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Re: New LaTeX commands
Hi Tony, and everyone else,
I'm going to snip most of the quote to get to the heart of what I'm
> Finally, a third command I'm considering: the \version
> command. This
> command is metadata that the authors and editors add so we can
> which version of a package/application has been documented:
> The first argument is the Ubuntu package name (the same name
> used with
> apt-get). The second argument is the package version.
> We could run a script to compare the versions documented with
> latest versions to see which packages have changed. Then have
> an idea
> of which ChangeLogs we should read to see what changes have
> been made.
> There should only be one \version command per package per
> section/chapter. When you've updated the documentation to
> refer to the
> newer version of the package, change the version number in the
> \version command.
> Let me know what you think of these new commands. Do you think
> will be helpful or will they just get in the way? I'll work
> finishing up my status dashboard soon so we can see a status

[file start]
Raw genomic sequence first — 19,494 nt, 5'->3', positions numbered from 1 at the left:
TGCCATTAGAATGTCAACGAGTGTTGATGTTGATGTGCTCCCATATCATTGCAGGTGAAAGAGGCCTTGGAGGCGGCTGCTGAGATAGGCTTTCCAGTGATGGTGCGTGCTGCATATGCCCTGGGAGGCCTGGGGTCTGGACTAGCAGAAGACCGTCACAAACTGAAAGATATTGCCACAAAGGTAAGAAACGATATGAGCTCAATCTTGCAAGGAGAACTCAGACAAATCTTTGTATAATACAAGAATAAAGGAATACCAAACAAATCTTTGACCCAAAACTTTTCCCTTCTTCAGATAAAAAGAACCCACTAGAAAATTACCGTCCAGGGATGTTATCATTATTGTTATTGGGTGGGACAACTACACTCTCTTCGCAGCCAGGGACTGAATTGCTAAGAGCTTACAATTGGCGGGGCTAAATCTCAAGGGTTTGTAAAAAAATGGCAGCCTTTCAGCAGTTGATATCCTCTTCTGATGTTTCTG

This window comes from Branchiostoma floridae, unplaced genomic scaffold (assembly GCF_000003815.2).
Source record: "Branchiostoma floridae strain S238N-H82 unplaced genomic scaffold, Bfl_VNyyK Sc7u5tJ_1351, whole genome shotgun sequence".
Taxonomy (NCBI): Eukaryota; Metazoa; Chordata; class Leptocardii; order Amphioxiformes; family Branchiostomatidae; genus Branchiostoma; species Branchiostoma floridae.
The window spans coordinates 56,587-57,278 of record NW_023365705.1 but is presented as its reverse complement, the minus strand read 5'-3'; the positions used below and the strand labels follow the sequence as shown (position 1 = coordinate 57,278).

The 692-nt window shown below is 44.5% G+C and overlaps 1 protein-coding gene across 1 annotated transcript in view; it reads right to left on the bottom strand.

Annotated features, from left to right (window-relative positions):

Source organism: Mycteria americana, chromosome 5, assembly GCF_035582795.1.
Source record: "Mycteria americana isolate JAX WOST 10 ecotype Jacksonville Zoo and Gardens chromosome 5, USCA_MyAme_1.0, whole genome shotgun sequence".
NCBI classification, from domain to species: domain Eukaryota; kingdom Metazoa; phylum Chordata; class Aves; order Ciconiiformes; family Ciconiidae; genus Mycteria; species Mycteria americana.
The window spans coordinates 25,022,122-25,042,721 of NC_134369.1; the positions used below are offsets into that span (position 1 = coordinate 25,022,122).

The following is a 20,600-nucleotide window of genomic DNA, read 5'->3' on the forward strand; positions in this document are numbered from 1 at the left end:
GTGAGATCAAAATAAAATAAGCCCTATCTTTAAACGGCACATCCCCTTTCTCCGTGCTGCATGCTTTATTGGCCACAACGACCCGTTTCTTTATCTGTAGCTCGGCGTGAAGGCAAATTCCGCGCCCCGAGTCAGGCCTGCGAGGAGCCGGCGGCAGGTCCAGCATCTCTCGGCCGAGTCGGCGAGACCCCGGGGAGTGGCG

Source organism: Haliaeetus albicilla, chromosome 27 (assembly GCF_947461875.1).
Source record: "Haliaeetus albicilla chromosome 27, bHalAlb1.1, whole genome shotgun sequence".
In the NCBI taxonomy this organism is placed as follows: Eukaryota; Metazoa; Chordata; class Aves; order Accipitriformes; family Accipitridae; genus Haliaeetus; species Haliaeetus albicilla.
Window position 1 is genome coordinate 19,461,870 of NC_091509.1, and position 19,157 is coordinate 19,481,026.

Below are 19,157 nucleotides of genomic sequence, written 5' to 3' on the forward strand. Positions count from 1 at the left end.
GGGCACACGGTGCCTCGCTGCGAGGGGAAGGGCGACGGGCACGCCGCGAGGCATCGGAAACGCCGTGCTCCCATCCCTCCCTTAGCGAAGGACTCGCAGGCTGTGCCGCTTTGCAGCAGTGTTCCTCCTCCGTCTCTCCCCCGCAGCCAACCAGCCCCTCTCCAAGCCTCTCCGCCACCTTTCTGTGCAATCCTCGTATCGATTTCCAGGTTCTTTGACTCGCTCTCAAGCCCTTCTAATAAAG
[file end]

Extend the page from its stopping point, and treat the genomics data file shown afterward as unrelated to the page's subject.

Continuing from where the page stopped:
> page on
> our website and get an overview of our manuals. The status
> page will
> also include the status of screenshots and translations.
> —Kevin Godby
> Look good. Just two observations:
> 1. How is the 'approval' given to move from 'candidate' to 'final'?
> Who by?
> 2. \version will be difficult for me. I have trouble working what
> package is the appropriate one, let alone finding out full package
You can find the version by typing this command in a terminal:
dpkg -l | grep <programname>
For example, dpkg -l | grep firefox gives me these results (in 12.10)
dpkg -l | grep firefox
ii firefox 20.0+build1-0ubuntu0.12.10.3
amd64 Safe and easy web browser from Mozilla
ii firefox-globalmenu 20.0+build1-0ubuntu0.12.10.3
amd64 Safe and easy web browser from Mozilla - Unity menubar
ii firefox-locale-en 20.0+build1-0ubuntu0.12.10.3
amd64 English language pack for Firefox
The "ii" means that it's installed properly. the name is the name that
matches (even if only one word matches), the build is the version, the
amd64 in my case means that it's a 64-bit application, and then the
"Safe and easy web browser from Mozilla" is the description.
So, you don't need to know the exact name from apt-get, just an idea of
what it is.
Hope this helps.:)